The task of restoring Shiwa was and remains a massive and on going task that is time and fund dependant. The concept of restoring a run down old house seemed naively “do-able” in the year 2000! Reality loomed when we discovered it was not just the “simple” restoration of the house or the 80 worker houses, three other large houses, the essentials needed to run a commercial livestock farm, two schools and the 20 bed Government hospital but also a disillusioned unproductive community of 11,000 people! Work began in March 2000. Sorting out how to repair the leaking roof was perhaps the most daunting of tasks particularly as the bulk of the roof stood at a height of 12 meters from the ground on a 45 degree pitch! However, the local Bemba carpenters showed no fear and easily scaled the heights climbing up precarious home made ladders that they were more than comfortable using.

Thousands of 3 x 3 inch eucalyptus wooden battens had to be cut by hand with a pit saw. They removed Sir Stewarts home made lipped clay tiles one by one and settled them down on the upper side of the ceilings, replaced the rotten wooden beams and replaced the tiles. Very little replacement or reinforcing was needed of the main truss beams that had stood the test of time.

Apart from some earthquake induced cracks and fissures , the walls of the house remained structurally sound. The internal refurbishment began with stripping the old paint and some of the flaking plaster, filling cracks, rendering the inner walls and repainting. Under the direction of Jo a team of 6 largely unskilled men re-plumbed bathrooms, painted and restored old furniture, a gang of men and women worked tirelessly to clean out old flower beds. Earth and old manure was moved by the ox drawn wagon loads to restore the lawns and flower beds and by 2003, the old house had taken on a new life. The library and archives were drawn into one area and over the next three years were slowly put into their rightful place. Cataloging of the Library was made possible compliments of Lydia Peterson from Boston and friend Peter Siderman. The archives are now housed in the tower room with Sir Stewarts drawings and maps stored in big metal drawers. Seventeen of his photograph albums have been scanned and rebound. The binding of his letters and diaries follow shortly.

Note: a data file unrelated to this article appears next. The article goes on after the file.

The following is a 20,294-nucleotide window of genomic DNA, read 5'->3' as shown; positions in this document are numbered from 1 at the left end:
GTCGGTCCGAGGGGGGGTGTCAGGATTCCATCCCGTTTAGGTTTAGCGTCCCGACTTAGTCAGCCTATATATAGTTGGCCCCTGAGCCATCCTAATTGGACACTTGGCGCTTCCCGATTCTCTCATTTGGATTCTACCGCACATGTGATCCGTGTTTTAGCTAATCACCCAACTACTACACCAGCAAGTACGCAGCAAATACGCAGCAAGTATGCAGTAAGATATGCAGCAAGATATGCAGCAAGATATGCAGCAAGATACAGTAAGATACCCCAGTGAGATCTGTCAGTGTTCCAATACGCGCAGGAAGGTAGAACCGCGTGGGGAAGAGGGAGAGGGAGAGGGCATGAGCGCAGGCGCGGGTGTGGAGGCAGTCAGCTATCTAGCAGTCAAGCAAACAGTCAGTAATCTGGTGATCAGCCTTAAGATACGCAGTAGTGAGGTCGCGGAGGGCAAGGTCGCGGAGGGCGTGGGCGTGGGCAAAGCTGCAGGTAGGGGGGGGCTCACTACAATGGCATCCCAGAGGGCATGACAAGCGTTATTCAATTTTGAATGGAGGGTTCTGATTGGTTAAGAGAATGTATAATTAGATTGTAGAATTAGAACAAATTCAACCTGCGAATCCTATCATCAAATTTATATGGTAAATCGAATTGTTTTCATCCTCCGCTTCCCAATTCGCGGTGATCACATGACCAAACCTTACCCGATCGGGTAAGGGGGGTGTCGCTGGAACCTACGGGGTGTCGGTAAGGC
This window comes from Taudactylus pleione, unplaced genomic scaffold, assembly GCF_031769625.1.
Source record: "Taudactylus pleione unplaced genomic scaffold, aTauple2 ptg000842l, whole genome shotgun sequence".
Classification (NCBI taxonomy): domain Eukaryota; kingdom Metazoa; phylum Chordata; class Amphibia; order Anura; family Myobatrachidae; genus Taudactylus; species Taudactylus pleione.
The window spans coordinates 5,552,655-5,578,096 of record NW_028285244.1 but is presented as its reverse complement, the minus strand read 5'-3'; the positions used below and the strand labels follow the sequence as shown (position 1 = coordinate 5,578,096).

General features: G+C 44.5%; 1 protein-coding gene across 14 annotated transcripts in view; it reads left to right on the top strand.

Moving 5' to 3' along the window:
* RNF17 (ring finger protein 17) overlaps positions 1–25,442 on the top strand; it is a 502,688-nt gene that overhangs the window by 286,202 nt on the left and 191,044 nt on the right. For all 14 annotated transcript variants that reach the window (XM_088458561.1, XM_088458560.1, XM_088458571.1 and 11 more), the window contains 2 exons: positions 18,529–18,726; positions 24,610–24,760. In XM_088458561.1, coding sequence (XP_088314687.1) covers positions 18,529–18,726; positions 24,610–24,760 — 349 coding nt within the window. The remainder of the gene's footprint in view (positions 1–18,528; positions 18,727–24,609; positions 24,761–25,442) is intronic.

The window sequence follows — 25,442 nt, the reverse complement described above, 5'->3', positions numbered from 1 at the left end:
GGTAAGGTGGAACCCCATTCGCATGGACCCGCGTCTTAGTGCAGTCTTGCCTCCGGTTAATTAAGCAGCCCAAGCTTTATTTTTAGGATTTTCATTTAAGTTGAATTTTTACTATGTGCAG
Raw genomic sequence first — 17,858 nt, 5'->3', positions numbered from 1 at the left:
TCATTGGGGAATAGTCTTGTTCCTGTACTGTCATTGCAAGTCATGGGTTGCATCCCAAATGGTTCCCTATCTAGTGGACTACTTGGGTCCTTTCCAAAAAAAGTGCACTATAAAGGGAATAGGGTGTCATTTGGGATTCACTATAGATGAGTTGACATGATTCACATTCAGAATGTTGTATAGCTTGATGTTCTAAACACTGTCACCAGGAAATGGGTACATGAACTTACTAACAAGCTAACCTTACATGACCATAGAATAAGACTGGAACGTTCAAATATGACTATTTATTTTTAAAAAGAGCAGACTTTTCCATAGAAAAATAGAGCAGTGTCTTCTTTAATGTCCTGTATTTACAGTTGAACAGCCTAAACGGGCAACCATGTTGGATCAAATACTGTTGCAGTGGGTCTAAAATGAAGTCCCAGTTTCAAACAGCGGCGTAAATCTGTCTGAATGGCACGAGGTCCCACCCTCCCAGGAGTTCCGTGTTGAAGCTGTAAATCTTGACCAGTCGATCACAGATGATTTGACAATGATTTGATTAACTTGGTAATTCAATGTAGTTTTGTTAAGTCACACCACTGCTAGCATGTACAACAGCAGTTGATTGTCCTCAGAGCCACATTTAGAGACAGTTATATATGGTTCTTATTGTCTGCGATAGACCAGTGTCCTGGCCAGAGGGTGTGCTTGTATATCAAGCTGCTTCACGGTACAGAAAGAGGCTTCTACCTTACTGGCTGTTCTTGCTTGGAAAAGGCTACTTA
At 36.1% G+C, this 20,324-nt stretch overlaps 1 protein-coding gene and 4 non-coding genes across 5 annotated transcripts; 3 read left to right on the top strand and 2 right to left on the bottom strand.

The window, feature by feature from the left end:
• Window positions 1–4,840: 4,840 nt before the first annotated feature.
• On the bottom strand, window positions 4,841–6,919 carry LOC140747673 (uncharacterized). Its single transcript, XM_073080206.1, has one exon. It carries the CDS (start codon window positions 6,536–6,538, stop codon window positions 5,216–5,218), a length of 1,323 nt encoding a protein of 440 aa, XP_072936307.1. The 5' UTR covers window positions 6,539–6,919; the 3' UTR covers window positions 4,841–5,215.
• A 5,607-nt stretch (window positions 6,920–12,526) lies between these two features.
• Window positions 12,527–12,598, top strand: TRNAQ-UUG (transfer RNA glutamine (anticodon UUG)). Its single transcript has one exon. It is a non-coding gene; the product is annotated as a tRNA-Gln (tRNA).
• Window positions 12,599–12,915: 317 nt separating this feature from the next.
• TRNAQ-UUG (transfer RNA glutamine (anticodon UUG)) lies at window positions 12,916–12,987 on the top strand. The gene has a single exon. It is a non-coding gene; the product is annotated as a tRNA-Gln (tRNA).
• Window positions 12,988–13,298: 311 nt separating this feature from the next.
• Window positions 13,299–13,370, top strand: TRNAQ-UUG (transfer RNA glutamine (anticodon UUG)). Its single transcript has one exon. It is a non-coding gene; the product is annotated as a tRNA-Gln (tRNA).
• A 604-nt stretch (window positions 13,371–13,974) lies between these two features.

Charlie’s efforts concentrated on getting internal roads, fire guards, 120 km’s of game fence finished, reestablishing the use of the lake , 8,000 hectares of cattle fields, three cattle dip yards, a sheep yard, piggery, dairy , functioning workshop and office and then stocking them. What few hours remained in the day were and are spent clearing the woodland of non-indigenous growth and establishing the natural savanna.

In 2007 Mpandala house was deemed worthy of restoration and Tom undertook to redesign and supervise its transformation from a goat shed to a house and today plays host to many guests.